So you can have healthy relationships with your parents/in-laws in regards to your parenting!
Bridging the divide between generations can be difficult – but not impossible.
I feel like if we could parent our kids with the boundary setting of a parent, but the lightheartedness and fun of grandparents — that would be the ultimate parenting win.
One of my favorite things is watching how my parents and in-laws interact with Ryaan.
When I watch my mom and dad play with Ryaan and see how much joy he brings them, I imagine them doing the same things with me when I was an infant. But, they had the stress of providing for the family, working long hours, and figuring out this parenting thing just like us. I’m sure they got lost in the motions a lot like we sometimes do.
However, grandparents can tend to be very lenient with their grandkids as they try to be the fun and easy going grandma or grandpa.
As a Pediatrician, I am constantly discussing inter-generational boundary setting with families. I have calmed down many grandmothers who disagree when I say you don’t need to treat every fever. Or disagree when I talk about how to manage fussy newborns. Or disagree because they raised eight children without car seats and everyone survived.
And as a mother, I am constantly personally navigating this to create boundaries for our family, but also welcome my in-laws and parents in so they feel appreciated.
I also think it is important to set boundaries and to consider certain things as you parent your child with the watchful eye of your parent/in-law.
Understand YOUR triggers
Our parents have a way of triggering us, especially after we become parents.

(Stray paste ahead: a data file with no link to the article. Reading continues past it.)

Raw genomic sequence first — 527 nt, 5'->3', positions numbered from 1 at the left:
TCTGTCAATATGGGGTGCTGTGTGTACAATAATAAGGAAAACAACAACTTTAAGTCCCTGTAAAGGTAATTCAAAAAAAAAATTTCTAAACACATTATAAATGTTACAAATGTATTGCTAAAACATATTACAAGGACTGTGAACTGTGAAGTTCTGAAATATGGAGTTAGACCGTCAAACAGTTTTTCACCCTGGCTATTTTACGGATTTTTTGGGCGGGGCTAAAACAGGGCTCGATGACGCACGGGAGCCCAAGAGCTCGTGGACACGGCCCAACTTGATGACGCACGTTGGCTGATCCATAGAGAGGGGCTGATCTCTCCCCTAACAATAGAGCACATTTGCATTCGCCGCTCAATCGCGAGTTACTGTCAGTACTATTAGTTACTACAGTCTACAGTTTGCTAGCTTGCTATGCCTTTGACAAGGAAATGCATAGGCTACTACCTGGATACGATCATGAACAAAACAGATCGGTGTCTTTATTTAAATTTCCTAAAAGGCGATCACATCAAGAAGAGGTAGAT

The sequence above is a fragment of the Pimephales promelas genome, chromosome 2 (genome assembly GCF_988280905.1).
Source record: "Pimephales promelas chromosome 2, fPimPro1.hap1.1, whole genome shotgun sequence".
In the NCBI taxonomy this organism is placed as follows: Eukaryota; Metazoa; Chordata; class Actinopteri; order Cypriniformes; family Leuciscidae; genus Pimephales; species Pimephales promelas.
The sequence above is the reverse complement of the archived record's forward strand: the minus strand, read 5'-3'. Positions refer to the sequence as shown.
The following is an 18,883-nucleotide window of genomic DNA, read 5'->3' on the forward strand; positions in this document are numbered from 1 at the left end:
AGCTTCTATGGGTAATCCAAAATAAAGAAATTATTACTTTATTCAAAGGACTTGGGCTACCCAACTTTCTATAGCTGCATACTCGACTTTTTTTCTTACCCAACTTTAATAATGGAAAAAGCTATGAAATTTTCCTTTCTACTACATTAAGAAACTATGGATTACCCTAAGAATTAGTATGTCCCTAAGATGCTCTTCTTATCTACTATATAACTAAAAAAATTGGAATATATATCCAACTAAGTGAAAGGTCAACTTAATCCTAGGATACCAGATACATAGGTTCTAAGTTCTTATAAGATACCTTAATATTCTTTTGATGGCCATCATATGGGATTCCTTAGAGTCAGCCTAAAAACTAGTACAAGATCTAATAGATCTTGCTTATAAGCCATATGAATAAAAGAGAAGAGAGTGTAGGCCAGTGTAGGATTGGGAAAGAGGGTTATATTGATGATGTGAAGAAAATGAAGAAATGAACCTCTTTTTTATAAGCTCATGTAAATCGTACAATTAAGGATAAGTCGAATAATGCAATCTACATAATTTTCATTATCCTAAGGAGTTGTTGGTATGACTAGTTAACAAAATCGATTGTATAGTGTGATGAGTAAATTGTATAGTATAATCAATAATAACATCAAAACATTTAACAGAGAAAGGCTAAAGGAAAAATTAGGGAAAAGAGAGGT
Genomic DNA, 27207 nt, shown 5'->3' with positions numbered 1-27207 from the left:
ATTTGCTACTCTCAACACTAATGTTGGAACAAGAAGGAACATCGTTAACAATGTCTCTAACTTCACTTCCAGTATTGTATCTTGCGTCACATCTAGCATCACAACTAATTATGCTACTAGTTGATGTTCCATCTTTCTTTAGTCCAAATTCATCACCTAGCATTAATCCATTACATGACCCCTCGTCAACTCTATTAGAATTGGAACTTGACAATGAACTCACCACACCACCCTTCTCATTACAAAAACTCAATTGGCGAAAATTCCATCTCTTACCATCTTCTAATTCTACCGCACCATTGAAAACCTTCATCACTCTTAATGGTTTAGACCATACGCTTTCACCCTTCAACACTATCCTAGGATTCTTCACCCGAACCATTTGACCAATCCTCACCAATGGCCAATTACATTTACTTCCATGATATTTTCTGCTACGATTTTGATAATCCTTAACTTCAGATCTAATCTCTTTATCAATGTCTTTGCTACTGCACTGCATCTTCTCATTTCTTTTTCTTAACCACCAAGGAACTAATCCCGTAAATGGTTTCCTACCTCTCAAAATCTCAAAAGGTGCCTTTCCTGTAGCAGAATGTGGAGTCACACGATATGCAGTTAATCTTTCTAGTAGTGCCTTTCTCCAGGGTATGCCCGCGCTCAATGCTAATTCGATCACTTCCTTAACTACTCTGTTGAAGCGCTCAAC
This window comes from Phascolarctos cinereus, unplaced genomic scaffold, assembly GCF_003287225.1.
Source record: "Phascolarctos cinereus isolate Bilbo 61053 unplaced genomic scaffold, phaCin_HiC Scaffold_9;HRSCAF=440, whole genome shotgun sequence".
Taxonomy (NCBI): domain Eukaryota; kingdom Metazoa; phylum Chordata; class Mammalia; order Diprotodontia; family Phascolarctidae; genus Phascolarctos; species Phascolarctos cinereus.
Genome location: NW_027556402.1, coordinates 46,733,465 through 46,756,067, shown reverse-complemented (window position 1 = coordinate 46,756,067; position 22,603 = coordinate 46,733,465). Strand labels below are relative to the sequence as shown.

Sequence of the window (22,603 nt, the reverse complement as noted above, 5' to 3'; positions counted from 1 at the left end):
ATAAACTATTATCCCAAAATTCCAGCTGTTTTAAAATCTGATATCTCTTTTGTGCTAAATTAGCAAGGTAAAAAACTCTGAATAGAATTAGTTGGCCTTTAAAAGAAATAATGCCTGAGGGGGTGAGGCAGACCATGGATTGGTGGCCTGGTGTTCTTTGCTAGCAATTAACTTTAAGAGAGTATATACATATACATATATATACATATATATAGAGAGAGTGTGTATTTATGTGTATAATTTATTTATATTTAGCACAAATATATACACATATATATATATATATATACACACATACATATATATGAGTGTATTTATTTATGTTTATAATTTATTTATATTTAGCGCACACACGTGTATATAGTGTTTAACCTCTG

Maybe they commented on your weight, didn’t help you manager your emotions, or did something that you feel didn’t serve you as an adult.
When your parent comments on these things about your child or about you as an adult, it can trigger you due to past wounds. Therefore, it’s important to recognize these triggers exist so you can approach it head-on and recognize WHY things they are saying or doing are making you upset.
Decide what your non-negotiable boundaries are
There are some things you will decide are very important to you in regards to your child. It is important to know them and discuss these with the grandparents, and be respectful but firm.
In situations where grandparents may be primary childcare, we definitely need some boundaries and consistency as it can then seep into your home too.
It’s okay to be lenient with other things, but it’s important to think of the few things that are truly non-negotiables so you can better advocate for these.
It’s okay to pick and choose your battles with the grandparents
Remember your triggers and non-negotiables but also remember that not everything needs to lead to disagreements. It’s okay to let a comment bounce off of you. Let it be said, but don’t absorb the energy and do what you feel is best for your child.
Pick and choose your battles – when you choose your non-negotiables, it can lead to less frustration. and sometimes it’s okay to not say anything or just nod your head.
If they are truly offending you or your family (THINK: if your friend said the same comment, would you be offended?), make sure to discuss this either at the moment or at a later time when you’re calm.
Stay calm and respond
It is important to try not to react and yell to something grandparents say or do. Nobody likes to be yelled at even if they did something wrong.
Try to take a moment before reacting to something you don’t like so you can more effectively communicate. If it means, calmly walking away to regroup yourself. Do it. Come back when you are ready.
And finally – involve grandparents in ways you feel comfortable
As you stick to boundaries, involve them in major or minor decisions to make them feel involved. Involving them in decisions can make them feel wanted. But you ultimately decide if you will take that advice.